-- A Cyberspace Review Of The Arts

Volume 17.10
December 25, 2009

Robert Sievert
Editorial Associates:
Eva Sievert


Publisher and Webmaster:
ETAOIN / Gordon Fitch
Artezine is a New York City - based review of the Arts and Culture by artists for artists.

Editorial comments, contributions, and inquiries should be directed to Mr. Sievert.
Technical matters should be referred to ETAOIN (Eastern Technology Associates Inc.)

You can also write messages to the staff and contributors on our Messages page .


Permanent links to Artezine pages are best pointed to the archived version of any page including those of the current issue, since the index, contents and front pages of the current issue change from time to time.


All works, written, pictorial, musical or other, appearing in Artezine are copyrighted by their creator(s) unless otherwise indicated.




click on picture for press release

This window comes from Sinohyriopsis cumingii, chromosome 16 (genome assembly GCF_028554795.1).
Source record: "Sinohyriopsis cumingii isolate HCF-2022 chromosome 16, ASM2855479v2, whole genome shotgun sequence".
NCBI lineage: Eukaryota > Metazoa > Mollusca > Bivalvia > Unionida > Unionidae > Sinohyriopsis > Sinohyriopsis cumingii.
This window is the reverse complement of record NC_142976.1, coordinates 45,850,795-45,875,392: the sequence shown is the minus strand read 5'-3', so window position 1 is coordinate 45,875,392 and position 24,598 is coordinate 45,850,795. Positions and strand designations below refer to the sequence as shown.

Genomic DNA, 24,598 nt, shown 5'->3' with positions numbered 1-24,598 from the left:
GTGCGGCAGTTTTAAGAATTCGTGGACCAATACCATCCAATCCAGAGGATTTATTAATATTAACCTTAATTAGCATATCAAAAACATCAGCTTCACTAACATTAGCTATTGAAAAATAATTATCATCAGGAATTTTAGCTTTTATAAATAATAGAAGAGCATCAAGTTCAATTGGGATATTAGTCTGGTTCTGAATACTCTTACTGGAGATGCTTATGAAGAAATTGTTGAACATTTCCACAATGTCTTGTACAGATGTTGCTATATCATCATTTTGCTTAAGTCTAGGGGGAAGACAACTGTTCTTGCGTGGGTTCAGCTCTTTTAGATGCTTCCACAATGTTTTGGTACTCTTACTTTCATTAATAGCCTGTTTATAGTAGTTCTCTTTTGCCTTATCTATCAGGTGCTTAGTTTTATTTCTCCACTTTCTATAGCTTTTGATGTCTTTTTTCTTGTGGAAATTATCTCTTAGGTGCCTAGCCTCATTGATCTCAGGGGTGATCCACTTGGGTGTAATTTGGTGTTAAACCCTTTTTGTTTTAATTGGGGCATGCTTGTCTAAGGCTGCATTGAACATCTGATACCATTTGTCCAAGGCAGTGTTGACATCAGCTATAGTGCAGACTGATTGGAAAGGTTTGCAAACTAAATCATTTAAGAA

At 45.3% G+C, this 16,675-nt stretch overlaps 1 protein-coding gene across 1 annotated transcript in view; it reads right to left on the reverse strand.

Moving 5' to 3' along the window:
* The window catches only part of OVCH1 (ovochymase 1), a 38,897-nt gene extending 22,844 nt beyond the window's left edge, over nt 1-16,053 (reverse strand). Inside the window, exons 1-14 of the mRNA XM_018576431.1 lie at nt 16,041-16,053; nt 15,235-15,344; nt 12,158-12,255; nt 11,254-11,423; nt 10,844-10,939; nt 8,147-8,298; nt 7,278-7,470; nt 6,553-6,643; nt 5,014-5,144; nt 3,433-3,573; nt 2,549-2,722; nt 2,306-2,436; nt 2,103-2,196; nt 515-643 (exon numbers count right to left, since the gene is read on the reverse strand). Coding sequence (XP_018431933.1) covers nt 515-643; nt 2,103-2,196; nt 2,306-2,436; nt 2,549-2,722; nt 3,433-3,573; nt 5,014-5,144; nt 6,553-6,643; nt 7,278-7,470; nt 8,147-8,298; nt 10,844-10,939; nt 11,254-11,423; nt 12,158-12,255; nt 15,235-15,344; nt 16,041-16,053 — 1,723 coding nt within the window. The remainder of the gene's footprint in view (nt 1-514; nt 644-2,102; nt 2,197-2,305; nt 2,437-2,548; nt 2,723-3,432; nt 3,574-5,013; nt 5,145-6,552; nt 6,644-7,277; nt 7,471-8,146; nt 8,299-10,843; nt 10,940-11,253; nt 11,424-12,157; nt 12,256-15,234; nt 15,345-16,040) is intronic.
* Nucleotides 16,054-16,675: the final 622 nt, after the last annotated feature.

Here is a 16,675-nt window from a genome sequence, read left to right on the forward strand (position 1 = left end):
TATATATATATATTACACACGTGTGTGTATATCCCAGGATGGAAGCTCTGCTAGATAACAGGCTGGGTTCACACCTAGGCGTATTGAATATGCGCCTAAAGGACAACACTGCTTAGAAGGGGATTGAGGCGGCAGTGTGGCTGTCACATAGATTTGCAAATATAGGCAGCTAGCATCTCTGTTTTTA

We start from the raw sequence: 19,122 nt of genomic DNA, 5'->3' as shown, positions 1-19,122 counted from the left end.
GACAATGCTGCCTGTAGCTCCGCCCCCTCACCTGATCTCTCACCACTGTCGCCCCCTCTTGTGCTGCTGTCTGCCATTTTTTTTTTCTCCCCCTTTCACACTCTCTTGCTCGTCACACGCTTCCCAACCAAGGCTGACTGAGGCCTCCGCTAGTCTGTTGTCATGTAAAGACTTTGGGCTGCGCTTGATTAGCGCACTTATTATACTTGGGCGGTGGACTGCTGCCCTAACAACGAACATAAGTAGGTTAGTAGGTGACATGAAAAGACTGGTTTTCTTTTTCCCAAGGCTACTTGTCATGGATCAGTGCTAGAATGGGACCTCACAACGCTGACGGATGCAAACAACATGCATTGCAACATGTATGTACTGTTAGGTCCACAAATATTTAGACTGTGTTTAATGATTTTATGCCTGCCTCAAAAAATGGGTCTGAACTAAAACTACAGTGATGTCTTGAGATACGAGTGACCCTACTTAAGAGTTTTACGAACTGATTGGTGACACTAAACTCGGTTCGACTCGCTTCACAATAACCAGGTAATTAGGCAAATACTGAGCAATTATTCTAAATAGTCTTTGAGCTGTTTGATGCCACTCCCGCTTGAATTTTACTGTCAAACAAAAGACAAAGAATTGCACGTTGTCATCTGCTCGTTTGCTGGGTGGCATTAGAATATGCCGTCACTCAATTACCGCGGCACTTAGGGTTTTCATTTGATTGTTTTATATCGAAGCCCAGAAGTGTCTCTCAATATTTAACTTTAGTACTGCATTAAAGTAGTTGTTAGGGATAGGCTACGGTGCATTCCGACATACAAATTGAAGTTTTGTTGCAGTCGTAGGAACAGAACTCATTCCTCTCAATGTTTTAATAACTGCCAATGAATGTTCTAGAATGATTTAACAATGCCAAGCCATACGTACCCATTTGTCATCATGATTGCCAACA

Two Book Reviews

The Book of Genesis, Illustrated
by R. Crumb
W. W. Norton and Company

Just in time for Christmas, the famous or perhaps infamous creator of Fritz the Cat and Mr. Natural, Robert Crumb, has published a book which radically departs not only from his work but practically everone else's: a comic (or graphic novel) of the Biblical Book of Genesis, God and all.

Crumb's God is very clearly not some sort of religious or philosophical speculation but the literary character who shows up in the original Genesis, the Ancient of Days; he's an old but very vigorous man with long white hair and a flowing beard, a considerable aura, and impressive powers. (Crumb has said that drawing God required a lot of White-Out.) He is subject to fits of anger and crankiness and at least pretends not to be entirely omniscient or omnipotent, even if he is definitely the Creator. He has his doubts at times. Prior to the Flood, you will recall, he repents of having created humans, and resolves to destroy the world; but then he repents of his repentance as well and saves Noah: he changes is mind, which the more absolute post-Platonic God, beyond space, time, categories and reconsiderations wouldn't do.